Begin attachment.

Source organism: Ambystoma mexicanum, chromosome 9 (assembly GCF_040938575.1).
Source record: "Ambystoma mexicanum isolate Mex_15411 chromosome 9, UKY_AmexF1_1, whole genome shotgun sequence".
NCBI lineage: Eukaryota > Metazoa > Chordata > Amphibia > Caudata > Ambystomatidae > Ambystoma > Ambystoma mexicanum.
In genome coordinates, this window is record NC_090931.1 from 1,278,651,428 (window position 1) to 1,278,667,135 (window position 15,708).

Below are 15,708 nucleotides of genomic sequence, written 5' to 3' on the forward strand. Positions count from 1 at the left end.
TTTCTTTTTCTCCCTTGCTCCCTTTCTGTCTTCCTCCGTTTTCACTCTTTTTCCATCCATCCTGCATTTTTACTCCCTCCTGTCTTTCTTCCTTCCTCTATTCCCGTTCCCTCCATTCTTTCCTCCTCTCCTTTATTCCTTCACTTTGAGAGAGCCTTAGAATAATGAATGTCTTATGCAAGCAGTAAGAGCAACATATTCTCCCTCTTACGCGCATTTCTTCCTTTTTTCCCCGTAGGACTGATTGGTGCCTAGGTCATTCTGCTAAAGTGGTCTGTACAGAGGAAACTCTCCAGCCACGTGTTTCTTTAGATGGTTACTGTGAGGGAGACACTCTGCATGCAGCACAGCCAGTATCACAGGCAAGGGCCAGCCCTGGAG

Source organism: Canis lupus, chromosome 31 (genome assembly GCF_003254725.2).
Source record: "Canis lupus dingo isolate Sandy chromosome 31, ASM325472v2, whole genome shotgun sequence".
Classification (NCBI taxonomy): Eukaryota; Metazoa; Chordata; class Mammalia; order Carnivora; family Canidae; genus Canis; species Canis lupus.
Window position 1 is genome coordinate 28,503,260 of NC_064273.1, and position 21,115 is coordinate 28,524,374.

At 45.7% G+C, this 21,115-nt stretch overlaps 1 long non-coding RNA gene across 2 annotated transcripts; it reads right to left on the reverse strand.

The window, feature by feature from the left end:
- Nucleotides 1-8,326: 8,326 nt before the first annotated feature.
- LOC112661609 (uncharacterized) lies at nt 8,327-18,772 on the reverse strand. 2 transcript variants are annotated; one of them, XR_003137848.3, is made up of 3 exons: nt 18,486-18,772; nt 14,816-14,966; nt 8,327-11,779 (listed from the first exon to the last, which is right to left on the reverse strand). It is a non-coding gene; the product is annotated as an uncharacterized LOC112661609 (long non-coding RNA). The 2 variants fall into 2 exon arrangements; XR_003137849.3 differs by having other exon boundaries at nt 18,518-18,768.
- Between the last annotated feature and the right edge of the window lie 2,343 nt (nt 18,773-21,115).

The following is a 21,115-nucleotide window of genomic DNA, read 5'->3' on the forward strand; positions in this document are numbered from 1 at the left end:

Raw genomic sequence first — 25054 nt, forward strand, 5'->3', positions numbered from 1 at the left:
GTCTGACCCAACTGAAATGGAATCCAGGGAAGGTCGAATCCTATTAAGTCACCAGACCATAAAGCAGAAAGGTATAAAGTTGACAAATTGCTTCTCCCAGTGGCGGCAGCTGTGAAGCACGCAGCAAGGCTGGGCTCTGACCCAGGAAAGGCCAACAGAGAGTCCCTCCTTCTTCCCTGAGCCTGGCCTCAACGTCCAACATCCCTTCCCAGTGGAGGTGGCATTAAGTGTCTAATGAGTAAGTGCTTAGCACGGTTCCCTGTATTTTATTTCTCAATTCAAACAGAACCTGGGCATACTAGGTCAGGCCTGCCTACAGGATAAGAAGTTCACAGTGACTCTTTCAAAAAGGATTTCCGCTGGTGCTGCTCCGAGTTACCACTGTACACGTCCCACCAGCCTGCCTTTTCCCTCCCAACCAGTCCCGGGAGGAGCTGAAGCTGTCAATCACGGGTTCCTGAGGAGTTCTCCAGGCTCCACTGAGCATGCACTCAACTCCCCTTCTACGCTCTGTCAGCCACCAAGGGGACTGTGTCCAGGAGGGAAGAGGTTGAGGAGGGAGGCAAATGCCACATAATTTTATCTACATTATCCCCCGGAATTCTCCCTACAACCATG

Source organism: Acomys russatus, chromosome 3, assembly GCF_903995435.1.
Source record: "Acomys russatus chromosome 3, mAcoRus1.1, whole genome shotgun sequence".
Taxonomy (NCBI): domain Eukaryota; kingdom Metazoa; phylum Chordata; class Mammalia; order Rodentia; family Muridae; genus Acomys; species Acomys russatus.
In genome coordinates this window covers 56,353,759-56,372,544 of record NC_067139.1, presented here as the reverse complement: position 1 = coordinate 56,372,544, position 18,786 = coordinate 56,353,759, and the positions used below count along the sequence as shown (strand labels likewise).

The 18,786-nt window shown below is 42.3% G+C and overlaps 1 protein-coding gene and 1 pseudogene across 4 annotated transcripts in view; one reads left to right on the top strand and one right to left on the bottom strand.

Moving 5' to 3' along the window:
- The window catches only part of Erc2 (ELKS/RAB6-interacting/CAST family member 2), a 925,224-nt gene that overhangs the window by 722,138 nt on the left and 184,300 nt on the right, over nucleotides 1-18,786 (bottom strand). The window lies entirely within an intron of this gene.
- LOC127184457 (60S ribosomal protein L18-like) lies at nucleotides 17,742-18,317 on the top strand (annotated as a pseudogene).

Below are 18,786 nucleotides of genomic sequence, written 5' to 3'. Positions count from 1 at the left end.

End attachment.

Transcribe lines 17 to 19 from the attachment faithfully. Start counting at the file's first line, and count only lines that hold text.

Raw genomic sequence first — 25054 nt, forward strand, 5'->3', positions numbered from 1 at the left:
GTCTGACCCAACTGAAATGGAATCCAGGGAAGGTCGAATCCTATTAAGTCACCAGACCATAAAGCAGAAAGGTATAAAGTTGACAAATTGCTTCTCCCAGTGGCGGCAGCTGTGAAGCACGCAGCAAGGCTGGGCTCTGACCCAGGAAAGGCCAACAGAGAGTCCCTCCTTCTTCCCTGAGCCTGGCCTCAACGTCCAACATCCCTTCCCAGTGGAGGTGGCATTAAGTGTCTAATGAGTAAGTGCTTAGCACGGTTCCCTGTATTTTATTTCTCAATTCAAACAGAACCTGGGCATACTAGGTCAGGCCTGCCTACAGGATAAGAAGTTCACAGTGACTCTTTCAAAAAGGATTTCCGCTGGTGCTGCTCCGAGTTACCACTGTACACGTCCCACCAGCCTGCCTTTTCCCTCCCAACCAGTCCCGGGAGGAGCTGAAGCTGTCAATCACGGGTTCCTGAGGAGTTCTCCAGGCTCCACTGAGCATGCACTCAACTCCCCTTCTACGCTCTGTCAGCCACCAAGGGGACTGTGTCCAGGAGGGAAGAGGTTGAGGAGGGAGGCAAATGCCACATAATTTTATCTACATTATCCCCCGGAATTCTCCCTACAACCATG

Source organism: Acomys russatus, chromosome 3, assembly GCF_903995435.1.